I think writers often don’t recognize we are at 30%, rather than 90%. We begin to focus on commas, when we should be reworking language (or revising the heck out of something).
I love giving labels to ideas.
Writing about yourself ought to be easy, right?
Our first class with Steve Watkins filled me with ideas, and I couldn’t wait to get started. He asked us to turn in 5-7 pages by Sunday night. No problem, I thought.
First, I wrote about a memory I had at age 4 when I cut off all my sister’s hair. A couple of paragraphs in, I stopped abruptly. Nothing left to tell. Next I tried to write about an incident when we were 15 and 17. Many more details came to mind, but I wasn’t sure why I was writing it. The details were there but the reflection was not. I tried to write about my summers in RI, my travels as an Army brat, and my first days alone in Virginia. Nothing.
Finally Friday night around 10pm, I began to journal. And the topic came to me like a Rhode Island beach wave. My dad’s death. This was the one topic I didn’t want to write about. This is not because I didn’t want to share. No, I feel like I’ve written about it so much in poetry and blog posts, I wanted to tackle something new.
But there it was, so I wrote.
I’m looking forward to hearing what Steve has to say about everyone’s work. But I’m already thinking about next week’s piece. Hmmm, anxiety may be showing its ugly face.
When I decided to open a writing studio, I was led by a woman I’ve never met. I’d stumbled across her online, ordered her book, and devoured it.
Pat Schneider continues to speak to me in the decisions I make, in the way I work with other writers, and as the supportive coach I need when I am feeling like a failure. Her year-end post takes us back to her early days as a writer….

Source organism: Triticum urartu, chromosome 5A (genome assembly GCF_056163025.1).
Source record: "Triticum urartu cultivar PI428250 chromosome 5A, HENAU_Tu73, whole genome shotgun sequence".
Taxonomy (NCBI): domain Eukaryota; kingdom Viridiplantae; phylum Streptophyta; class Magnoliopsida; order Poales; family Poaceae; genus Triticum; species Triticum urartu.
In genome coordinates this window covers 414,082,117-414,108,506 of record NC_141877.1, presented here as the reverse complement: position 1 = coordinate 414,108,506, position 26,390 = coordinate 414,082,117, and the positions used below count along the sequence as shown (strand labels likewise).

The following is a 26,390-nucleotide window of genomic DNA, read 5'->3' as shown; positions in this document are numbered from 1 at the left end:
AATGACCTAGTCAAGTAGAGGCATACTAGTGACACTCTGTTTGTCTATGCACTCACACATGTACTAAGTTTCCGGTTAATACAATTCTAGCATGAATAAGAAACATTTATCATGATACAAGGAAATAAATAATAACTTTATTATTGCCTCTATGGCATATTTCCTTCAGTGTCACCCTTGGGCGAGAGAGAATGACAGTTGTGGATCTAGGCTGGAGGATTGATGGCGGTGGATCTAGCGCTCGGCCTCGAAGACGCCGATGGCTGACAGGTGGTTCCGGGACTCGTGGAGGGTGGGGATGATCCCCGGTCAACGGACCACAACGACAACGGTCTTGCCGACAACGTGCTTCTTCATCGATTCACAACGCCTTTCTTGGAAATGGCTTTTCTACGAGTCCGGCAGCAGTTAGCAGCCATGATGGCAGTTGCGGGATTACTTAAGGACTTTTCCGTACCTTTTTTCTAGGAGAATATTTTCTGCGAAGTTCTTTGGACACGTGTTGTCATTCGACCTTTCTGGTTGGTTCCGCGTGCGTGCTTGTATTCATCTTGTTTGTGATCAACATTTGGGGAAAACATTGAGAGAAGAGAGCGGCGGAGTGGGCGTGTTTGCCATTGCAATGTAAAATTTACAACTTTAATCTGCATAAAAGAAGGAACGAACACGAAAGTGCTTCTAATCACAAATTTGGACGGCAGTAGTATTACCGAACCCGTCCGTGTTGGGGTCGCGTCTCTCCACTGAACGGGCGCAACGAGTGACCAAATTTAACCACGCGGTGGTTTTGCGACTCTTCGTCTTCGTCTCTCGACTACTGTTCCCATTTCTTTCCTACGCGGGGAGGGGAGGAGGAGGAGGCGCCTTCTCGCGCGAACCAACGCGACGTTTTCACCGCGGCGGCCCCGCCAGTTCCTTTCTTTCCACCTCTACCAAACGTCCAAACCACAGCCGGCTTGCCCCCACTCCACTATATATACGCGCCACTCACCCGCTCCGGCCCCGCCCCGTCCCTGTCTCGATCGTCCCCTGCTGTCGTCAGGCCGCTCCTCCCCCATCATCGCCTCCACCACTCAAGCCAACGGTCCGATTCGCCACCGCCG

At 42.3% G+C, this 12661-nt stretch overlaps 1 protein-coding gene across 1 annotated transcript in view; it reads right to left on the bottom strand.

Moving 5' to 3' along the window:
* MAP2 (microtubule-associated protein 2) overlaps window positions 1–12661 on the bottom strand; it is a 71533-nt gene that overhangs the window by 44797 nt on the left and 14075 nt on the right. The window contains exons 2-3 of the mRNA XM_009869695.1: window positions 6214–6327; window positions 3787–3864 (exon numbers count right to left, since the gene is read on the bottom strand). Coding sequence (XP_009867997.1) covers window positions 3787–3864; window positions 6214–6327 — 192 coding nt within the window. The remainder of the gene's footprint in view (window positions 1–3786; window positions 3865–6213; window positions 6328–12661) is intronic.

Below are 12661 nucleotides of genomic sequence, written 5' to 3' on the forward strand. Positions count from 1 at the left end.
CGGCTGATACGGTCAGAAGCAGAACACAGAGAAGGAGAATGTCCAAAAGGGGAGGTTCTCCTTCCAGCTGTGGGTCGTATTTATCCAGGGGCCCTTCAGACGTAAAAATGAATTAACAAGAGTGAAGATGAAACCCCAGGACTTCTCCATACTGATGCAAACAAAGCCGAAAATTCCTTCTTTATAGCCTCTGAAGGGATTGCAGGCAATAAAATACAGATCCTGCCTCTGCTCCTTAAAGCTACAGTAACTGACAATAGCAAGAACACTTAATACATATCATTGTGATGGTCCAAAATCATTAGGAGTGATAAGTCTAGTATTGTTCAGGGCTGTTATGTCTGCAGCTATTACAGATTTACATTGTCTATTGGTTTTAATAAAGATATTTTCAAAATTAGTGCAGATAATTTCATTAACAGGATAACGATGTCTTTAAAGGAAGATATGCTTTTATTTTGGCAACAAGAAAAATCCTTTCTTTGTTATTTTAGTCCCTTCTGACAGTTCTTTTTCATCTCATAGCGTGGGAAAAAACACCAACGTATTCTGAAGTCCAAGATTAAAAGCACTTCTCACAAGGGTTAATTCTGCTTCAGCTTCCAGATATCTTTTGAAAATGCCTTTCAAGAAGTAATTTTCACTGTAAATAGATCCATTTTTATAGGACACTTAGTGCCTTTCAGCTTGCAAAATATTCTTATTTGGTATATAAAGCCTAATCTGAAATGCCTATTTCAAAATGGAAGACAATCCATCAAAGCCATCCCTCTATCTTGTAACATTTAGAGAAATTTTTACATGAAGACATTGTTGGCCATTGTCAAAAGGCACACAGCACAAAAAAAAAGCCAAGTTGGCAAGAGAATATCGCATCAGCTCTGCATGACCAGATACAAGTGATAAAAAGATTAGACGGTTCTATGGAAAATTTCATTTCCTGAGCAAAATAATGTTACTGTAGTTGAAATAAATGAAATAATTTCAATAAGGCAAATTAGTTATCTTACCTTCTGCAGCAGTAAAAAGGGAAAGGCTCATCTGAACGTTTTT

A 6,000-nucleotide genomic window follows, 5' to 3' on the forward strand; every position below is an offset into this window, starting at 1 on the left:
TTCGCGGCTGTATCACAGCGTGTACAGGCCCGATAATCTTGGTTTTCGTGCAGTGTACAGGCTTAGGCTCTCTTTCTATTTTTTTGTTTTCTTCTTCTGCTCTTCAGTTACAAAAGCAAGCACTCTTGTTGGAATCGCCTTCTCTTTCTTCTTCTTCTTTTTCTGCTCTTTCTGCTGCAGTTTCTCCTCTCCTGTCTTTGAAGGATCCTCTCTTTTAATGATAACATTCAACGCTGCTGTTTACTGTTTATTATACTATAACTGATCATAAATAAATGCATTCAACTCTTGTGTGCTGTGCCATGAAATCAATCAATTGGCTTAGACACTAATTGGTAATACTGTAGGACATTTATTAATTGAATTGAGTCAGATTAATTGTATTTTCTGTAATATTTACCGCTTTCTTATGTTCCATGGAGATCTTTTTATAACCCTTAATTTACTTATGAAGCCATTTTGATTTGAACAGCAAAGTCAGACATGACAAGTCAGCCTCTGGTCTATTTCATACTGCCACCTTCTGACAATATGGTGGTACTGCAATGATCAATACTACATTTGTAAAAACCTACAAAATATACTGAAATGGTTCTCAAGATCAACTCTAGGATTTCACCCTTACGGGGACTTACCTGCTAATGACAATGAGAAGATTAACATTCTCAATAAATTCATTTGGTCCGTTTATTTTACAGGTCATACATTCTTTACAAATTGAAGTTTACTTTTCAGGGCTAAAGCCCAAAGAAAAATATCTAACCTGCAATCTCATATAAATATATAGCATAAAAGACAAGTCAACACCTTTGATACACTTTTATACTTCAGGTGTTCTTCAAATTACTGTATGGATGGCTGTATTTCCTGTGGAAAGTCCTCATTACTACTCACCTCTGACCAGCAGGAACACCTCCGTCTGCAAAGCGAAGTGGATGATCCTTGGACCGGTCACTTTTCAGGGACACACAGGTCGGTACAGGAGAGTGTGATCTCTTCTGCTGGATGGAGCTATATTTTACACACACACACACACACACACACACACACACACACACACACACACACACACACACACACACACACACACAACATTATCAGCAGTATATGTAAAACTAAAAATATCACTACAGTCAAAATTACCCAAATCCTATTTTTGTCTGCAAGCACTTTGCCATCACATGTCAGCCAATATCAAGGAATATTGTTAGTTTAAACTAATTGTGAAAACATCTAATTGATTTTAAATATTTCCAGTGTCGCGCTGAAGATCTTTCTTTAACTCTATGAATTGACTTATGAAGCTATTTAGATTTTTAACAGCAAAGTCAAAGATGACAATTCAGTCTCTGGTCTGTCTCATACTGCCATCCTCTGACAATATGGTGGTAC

I was a young poet, published in a few small journals, but I didn’t yet have a book of poems, when another poet in my neighborhood who did have a book, suggested we exchange poems and give each other critical suggestions. I was flattered – after all, she was a published poet! We exchanged poems, wrote our comments on the pages, and when I read her comments, I was devastated. (read more here...)
Last year she wrote about fear…
The good news is, we are writers. The good news is, there are always more stories to tell, more songs to sing, more poems to give birth to. The good news is, we each one hold an immeasurable treasure of craft – the language that came down to us from our ancestors: ancient, beautiful, already ours in our unconscious minds. And the good news is, we have all of our lives practiced the language of our own contemporaries – all day every day as we talk in words, think in words, and at night when we dream in words.
The bad news is, if we are doing writing that matters deeply, it is much of the time going to be scary as hell. And every distraction will seem a better option than our art, our writing.
One of my goals is to be less distracted this year. Onward.